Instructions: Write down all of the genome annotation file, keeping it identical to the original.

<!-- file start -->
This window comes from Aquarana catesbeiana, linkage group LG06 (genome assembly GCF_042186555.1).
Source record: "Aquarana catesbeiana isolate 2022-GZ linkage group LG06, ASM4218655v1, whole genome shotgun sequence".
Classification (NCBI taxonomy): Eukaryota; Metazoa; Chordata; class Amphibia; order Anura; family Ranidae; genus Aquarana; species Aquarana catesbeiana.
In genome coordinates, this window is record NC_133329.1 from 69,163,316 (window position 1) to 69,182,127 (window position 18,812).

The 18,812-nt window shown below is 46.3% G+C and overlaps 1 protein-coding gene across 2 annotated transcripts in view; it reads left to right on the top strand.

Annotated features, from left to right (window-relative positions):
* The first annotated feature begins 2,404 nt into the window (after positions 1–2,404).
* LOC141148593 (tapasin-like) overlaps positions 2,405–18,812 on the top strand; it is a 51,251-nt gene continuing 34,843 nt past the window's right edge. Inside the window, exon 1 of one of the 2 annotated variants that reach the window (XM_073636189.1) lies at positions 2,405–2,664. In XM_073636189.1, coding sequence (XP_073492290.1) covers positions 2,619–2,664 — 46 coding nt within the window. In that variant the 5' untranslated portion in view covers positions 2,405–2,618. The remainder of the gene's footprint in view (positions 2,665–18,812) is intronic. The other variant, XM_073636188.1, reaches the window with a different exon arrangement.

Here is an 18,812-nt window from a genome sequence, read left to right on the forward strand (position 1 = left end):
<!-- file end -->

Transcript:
This window comes from Aquarana catesbeiana, linkage group LG06 (genome assembly GCF_042186555.1).
Source record: "Aquarana catesbeiana isolate 2022-GZ linkage group LG06, ASM4218655v1, whole genome shotgun sequence".
Classification (NCBI taxonomy): Eukaryota; Metazoa; Chordata; class Amphibia; order Anura; family Ranidae; genus Aquarana; species Aquarana catesbeiana.
In genome coordinates, this window is record NC_133329.1 from 69,163,316 (window position 1) to 69,182,127 (window position 18,812).

The 18,812-nt window shown below is 46.3% G+C and overlaps 1 protein-coding gene across 2 annotated transcripts in view; it reads left to right on the top strand.

Annotated features, from left to right (window-relative positions):
* The first annotated feature begins 2,404 nt into the window (after positions 1–2,404).
* LOC141148593 (tapasin-like) overlaps positions 2,405–18,812 on the top strand; it is a 51,251-nt gene continuing 34,843 nt past the window's right edge. Inside the window, exon 1 of one of the 2 annotated variants that reach the window (XM_073636189.1) lies at positions 2,405–2,664. In XM_073636189.1, coding sequence (XP_073492290.1) covers positions 2,619–2,664 — 46 coding nt within the window. In that variant the 5' untranslated portion in view covers positions 2,405–2,618. The remainder of the gene's footprint in view (positions 2,665–18,812) is intronic. The other variant, XM_073636188.1, reaches the window with a different exon arrangement.

Here is an 18,812-nt window from a genome sequence, read left to right on the forward strand (position 1 = left end):